By Bob Dispensa
You may have seen this before: a raccoon staggering around in the daytime, walking in circles and bumping into things. What on earth is wrong? Is there anything you can do?
What you may have witnessed was the effects of a distemper infection. Distemper is a viral disease of carnivorous animals caused by a paramyxovirus. Related paramyxoviruses cause mumps, measles, respiratory syncytial disease and parainfluenza (including croup) in humans. Humans cannot get distemper, and the disease is uncommon among wild animals.
Distemper comes in two types - canine and feline. Both are highly infectious for certain carnivores, and especially deadly to the young. Some wild animals (raccoons, weasels, ferrets, skunks, mink, otters and badgers) may be infected with both. Because of differing outcomes and susceptible animals, we will look at the two types separately.
Canine distemper is mostly found in dog-relatives - wolves, coyotes, foxes and dogs, plus those mentioned above. Infections can be found year round. Because the virus is cold resistant, most domestic animal cases occur in fall and winter. Most wild animal cases are found in spring and summer in juveniles, since the young are more susceptible than adults. Viruses are transmitted through aerosol droplets (sneezing, coughing), direct contact and, rarely, contact with contaminated objects. The virus is usually inhaled, occasionally ingested. Canine distemper is not necessarily fatal.
Feline distemper affects bobcat, domestic cats and lynx, along with raccoons, mink, weasels, ferrets, otters, badgers and skunks. Transmission is mostly by infected body secretions/excretions, and possibly by fleas, flies and other insects. The virus is inhaled or ingested, and the disease is often fatal.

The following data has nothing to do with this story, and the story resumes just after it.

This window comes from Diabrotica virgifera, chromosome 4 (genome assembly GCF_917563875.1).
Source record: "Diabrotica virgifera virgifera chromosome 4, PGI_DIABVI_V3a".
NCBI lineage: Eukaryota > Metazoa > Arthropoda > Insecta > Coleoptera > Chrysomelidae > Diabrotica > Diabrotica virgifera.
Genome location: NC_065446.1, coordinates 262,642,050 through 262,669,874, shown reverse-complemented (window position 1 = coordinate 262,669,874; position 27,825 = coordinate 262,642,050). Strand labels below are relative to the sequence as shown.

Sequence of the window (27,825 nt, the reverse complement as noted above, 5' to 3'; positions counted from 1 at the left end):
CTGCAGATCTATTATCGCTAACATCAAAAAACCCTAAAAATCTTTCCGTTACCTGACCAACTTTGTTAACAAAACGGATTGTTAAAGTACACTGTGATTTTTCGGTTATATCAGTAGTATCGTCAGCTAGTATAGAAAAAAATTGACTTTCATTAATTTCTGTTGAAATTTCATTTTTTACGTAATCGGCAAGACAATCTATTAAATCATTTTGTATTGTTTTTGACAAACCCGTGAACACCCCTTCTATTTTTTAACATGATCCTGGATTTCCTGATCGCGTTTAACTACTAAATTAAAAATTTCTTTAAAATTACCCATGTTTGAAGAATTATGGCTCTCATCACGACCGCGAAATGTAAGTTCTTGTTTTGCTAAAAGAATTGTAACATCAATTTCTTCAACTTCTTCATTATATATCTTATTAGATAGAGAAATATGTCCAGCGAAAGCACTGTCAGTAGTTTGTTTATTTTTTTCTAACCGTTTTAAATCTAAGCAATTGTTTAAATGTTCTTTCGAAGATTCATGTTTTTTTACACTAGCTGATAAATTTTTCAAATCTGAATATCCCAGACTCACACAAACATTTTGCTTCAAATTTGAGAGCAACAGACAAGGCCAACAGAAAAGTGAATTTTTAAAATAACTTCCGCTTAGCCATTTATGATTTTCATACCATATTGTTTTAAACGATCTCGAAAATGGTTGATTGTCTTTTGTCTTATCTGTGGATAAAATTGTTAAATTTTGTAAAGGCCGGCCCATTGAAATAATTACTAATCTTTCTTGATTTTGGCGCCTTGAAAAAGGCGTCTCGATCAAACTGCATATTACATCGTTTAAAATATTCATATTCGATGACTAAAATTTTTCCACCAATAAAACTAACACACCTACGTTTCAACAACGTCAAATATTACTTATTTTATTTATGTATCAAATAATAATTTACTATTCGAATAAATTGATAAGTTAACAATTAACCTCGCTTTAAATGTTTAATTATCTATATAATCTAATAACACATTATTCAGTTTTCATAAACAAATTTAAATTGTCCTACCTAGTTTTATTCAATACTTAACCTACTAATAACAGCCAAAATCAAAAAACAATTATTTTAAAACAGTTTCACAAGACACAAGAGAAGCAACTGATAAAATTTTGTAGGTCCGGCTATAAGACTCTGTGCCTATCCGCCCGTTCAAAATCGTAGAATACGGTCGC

Symptoms are many and varied, but often include neurological disturbances. Infected animals may show aggressiveness, loss of fear of humans, disorientation, lack of alertness, convulsive or uncoordinated movements, aimless wandering and unkempt appearance. Sometimes nasal and eye discharge is present. Due to digestive system damage, infected animals may show excessive thirst.
Animals that exhibit these symptoms should be avoided. Chances of helping them are extremely small, and if the disease is not distemper, handling the animal could be quite dangerous. Distemper virus does not effect humans, but confusion with rabies is of concern, since it has many of the same symptoms as distemper. Other diseases may mimic distemper: tularemia, listeriosis, histoplasmosis, tetanus, poisoning and some parasitic diseases (like raccoon brain nematode).
Keep yourself and pets away from suspicious wild animals. Do not try to approach or handle such animals. Leave them alone and leave the area. If you or your unvaccinated pet has had direct contact or been bitten by a diseased animal, you should react as if rabies is involved, just to be safe. Distemper is harmless to humans, but rabies can be deadly. Capture the wild animal if doing so will not expose you to danger, or kill the animal without damaging the head. Make sure you let the conservation officer, police or sheriff department know if you have killed the animal. Call Animal Control at 449-7491 and they will test the animal for rabies. If you cannot capture or kill the wild animal, your pet will have to be quarantined or you may have to be evaluated for rabies exposure.
It is much easier and safer to just keep your distance from suspicious -acting animals. If they’re not afraid of you, you should be afraid of them.